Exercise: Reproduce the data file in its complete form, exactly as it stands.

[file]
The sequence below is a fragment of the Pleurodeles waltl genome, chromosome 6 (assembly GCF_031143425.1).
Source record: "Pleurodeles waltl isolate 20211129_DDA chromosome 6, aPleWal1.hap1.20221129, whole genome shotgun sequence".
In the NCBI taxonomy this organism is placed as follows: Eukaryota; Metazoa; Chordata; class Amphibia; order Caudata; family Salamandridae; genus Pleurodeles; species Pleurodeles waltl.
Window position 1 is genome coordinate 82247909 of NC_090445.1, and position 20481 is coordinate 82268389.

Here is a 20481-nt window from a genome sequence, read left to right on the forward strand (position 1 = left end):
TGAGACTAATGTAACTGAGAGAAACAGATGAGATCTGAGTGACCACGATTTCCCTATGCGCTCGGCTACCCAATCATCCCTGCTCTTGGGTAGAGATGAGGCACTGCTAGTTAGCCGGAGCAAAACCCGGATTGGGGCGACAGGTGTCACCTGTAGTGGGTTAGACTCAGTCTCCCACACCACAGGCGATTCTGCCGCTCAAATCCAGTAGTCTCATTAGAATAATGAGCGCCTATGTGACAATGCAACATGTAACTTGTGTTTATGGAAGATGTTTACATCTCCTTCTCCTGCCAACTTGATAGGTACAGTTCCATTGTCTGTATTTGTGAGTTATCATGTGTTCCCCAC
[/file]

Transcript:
The sequence below is a fragment of the Pleurodeles waltl genome, chromosome 6 (assembly GCF_031143425.1).
Source record: "Pleurodeles waltl isolate 20211129_DDA chromosome 6, aPleWal1.hap1.20221129, whole genome shotgun sequence".
In the NCBI taxonomy this organism is placed as follows: Eukaryota; Metazoa; Chordata; class Amphibia; order Caudata; family Salamandridae; genus Pleurodeles; species Pleurodeles waltl.
Window position 1 is genome coordinate 82247909 of NC_090445.1, and position 20481 is coordinate 82268389.

Here is a 20481-nt window from a genome sequence, read left to right on the forward strand (position 1 = left end):
TGAGACTAATGTAACTGAGAGAAACAGATGAGATCTGAGTGACCACGATTTCCCTATGCGCTCGGCTACCCAATCATCCCTGCTCTTGGGTAGAGATGAGGCACTGCTAGTTAGCCGGAGCAAAACCCGGATTGGGGCGACAGGTGTCACCTGTAGTGGGTTAGACTCAGTCTCCCACACCACAGGCGATTCTGCCGCTCAAATCCAGTAGTCTCATTAGAATAATGAGCGCCTATGTGACAATGCAACATGTAACTTGTGTTTATGGAAGATGTTTACATCTCCTTCTCCTGCCAACTTGATAGGTACAGTTCCATTGTCTGTATTTGTGAGTTATCATGTGTTCCCCAC